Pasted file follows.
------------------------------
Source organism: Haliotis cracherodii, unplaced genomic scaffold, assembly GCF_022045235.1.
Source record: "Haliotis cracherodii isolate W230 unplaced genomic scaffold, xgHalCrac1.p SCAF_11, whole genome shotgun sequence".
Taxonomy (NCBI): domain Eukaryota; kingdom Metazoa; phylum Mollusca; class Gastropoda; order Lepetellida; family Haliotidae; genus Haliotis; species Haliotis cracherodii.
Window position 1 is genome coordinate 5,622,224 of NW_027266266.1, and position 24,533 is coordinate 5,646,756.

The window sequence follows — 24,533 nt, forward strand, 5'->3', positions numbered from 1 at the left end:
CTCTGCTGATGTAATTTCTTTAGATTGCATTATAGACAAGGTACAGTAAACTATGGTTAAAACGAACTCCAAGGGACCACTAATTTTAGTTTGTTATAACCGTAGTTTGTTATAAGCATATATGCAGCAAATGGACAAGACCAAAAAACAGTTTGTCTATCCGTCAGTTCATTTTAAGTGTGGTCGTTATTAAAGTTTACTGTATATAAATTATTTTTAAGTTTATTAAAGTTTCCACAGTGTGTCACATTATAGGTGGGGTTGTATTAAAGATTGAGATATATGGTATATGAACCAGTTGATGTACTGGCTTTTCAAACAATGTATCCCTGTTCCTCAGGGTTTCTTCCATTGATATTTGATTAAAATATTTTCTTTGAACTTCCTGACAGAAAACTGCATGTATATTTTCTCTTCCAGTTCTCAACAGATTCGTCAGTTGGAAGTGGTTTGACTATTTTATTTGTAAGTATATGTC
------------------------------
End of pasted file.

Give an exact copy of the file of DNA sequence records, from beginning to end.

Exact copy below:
Source organism: Haliotis cracherodii, unplaced genomic scaffold, assembly GCF_022045235.1.
Source record: "Haliotis cracherodii isolate W230 unplaced genomic scaffold, xgHalCrac1.p SCAF_11, whole genome shotgun sequence".
Taxonomy (NCBI): domain Eukaryota; kingdom Metazoa; phylum Mollusca; class Gastropoda; order Lepetellida; family Haliotidae; genus Haliotis; species Haliotis cracherodii.
Window position 1 is genome coordinate 5,622,224 of NW_027266266.1, and position 24,533 is coordinate 5,646,756.

The window sequence follows — 24,533 nt, forward strand, 5'->3', positions numbered from 1 at the left end:
CTCTGCTGATGTAATTTCTTTAGATTGCATTATAGACAAGGTACAGTAAACTATGGTTAAAACGAACTCCAAGGGACCACTAATTTTAGTTTGTTATAACCGTAGTTTGTTATAAGCATATATGCAGCAAATGGACAAGACCAAAAAACAGTTTGTCTATCCGTCAGTTCATTTTAAGTGTGGTCGTTATTAAAGTTTACTGTATATAAATTATTTTTAAGTTTATTAAAGTTTCCACAGTGTGTCACATTATAGGTGGGGTTGTATTAAAGATTGAGATATATGGTATATGAACCAGTTGATGTACTGGCTTTTCAAACAATGTATCCCTGTTCCTCAGGGTTTCTTCCATTGATATTTGATTAAAATATTTTCTTTGAACTTCCTGACAGAAAACTGCATGTATATTTTCTCTTCCAGTTCTCAACAGATTCGTCAGTTGGAAGTGGTTTGACTATTTTATTTGTAAGTATATGTC